I Found Who I was Looking for, Now What?
- When you have found the information that you are looking for, the following will aid you in your research:
- If your ancestor was married, search for a marriage record in the British Columbia Marriage Registrations (FamilySearch Historical Records) collection, with the name of the spouse in the death record.
- Use the date and place of birth to search for a birth record in the British Columbia Birth Registrations (FamilySearch Historical Records) collection.
- For more information on where to look next, check the Canada Vital Records article.
What if I Can't Find Who I'm Looking For?
- Your ancestor might have lived in a different place at the time.
- The clergyman may have recorded the birth, marriage, or death in a different district. In early years, clergymen traveled over a wide territory, often more than one district or county. Look for your ancestor's records in registers for nearby districts or counties.
- Your ancestor may have used a nickname, or used a different surname, or the registrar spelled the name wrong.
Known Issues with This Collection
| Problems with this collection?|
See a list of known issues, workarounds, tips, restrictions, future fixes, news and other helpful information.
For a full list of all known issues associated with this collection see the attached article. If you encounter additional problems, plea se email them to email@example.com. Please include the full path to the link and a description of the problem in your e-mail. Your assistance will help ensure that future reworks will be considered.
Citing this Collection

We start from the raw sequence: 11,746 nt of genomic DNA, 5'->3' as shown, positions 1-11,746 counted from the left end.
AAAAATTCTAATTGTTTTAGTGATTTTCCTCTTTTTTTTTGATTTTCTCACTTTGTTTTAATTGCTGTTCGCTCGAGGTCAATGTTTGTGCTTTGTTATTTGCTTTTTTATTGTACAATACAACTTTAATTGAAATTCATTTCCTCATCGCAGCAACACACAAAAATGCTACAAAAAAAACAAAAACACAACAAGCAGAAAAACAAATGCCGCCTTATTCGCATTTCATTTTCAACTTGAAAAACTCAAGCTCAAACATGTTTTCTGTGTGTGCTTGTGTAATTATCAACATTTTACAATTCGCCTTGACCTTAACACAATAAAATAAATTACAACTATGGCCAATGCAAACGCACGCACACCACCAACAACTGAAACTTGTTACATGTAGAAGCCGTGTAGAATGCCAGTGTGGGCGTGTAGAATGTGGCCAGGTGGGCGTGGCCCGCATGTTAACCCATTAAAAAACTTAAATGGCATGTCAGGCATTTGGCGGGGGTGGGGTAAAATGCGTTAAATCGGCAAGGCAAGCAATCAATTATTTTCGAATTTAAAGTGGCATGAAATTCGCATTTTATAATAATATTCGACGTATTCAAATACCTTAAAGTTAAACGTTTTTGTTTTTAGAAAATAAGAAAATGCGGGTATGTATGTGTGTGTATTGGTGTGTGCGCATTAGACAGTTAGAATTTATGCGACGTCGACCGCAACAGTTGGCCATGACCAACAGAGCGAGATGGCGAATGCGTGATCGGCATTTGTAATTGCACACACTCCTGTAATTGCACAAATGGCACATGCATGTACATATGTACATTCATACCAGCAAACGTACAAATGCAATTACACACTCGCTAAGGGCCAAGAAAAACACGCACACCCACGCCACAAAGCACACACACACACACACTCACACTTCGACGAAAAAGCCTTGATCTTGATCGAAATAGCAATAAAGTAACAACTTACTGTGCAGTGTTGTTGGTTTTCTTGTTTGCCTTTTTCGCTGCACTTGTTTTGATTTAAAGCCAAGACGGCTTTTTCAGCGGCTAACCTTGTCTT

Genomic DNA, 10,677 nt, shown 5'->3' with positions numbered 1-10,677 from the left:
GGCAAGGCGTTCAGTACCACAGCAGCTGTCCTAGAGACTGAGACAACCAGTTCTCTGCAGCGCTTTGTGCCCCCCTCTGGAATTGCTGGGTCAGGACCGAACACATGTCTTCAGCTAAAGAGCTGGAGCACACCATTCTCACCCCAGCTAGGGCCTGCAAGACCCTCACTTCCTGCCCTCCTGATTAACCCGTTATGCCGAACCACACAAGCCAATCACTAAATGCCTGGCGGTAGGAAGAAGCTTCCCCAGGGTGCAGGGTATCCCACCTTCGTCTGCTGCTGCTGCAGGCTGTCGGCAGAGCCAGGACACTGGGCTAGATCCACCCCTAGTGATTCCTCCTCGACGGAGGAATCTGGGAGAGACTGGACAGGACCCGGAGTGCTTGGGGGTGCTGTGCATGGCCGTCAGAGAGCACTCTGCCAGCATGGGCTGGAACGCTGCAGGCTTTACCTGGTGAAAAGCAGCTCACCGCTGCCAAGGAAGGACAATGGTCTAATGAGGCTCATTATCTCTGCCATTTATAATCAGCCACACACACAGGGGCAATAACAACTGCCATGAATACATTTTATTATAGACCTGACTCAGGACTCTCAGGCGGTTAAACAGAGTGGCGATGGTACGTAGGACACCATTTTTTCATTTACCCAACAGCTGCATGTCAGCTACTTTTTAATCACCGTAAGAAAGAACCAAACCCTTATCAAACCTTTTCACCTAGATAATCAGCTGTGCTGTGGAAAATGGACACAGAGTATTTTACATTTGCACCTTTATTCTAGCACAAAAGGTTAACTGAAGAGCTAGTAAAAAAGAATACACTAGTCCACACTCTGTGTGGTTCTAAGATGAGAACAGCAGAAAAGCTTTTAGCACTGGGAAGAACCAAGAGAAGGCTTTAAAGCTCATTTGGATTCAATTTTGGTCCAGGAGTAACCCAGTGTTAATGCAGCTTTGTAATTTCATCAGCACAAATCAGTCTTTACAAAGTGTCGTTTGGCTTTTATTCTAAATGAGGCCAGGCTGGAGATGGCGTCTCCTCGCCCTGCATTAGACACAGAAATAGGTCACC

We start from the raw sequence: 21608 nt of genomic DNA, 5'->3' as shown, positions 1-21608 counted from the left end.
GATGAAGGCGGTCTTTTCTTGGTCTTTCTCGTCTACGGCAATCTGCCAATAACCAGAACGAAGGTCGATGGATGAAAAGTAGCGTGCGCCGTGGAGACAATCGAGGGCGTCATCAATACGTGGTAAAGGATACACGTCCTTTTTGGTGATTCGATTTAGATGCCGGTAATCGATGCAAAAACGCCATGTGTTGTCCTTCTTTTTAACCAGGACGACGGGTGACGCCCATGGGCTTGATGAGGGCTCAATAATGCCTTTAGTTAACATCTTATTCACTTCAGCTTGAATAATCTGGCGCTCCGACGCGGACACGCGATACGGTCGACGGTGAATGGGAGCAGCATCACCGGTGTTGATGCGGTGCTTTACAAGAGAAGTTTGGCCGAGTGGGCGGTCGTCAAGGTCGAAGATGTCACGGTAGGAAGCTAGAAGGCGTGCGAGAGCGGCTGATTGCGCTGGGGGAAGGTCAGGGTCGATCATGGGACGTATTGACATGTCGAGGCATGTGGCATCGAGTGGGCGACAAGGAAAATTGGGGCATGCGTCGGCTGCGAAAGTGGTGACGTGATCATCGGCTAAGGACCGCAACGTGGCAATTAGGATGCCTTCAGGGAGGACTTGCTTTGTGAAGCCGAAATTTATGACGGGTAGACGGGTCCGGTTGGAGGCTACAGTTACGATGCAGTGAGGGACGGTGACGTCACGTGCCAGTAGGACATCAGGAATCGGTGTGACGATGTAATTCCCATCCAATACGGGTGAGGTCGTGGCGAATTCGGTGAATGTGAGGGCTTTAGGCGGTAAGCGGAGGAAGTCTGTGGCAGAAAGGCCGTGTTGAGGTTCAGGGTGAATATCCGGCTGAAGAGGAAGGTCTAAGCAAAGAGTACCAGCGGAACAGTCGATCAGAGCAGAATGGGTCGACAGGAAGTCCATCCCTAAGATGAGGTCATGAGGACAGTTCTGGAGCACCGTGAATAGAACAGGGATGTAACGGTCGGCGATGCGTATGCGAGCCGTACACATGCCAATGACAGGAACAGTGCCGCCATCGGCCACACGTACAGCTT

Citing your sources makes it easy for others to find and evaluate the records you used. When you copy information from a record, list where you found that information. Here you can find citations already created for the entire collection and for each individual record or image.
- "British Columbia Death Registrations, 1872-1986; 1992-1993." Database with Images. FamilySearch. http://FamilySearch.org : accessed 2016. Citing Division of Vital Statistics, Victoria.
Record Citation (or citation for the index entry):
|The citation for a record is available with each record in this collection, at the bottom of the record screen. You can search records in this collection by visiting the search page for British Columbia Death Registrations, 1872-1986; 1992-1993.|
|The image citation is available by clicking on the Information tab at the bottom left of the screen. You can browse through images in this collection by visiting the browse page for British Columbia Death Registrations, 1872-1986; 1992-1993.|
How Can I Contribute to the FamilySearch Wiki?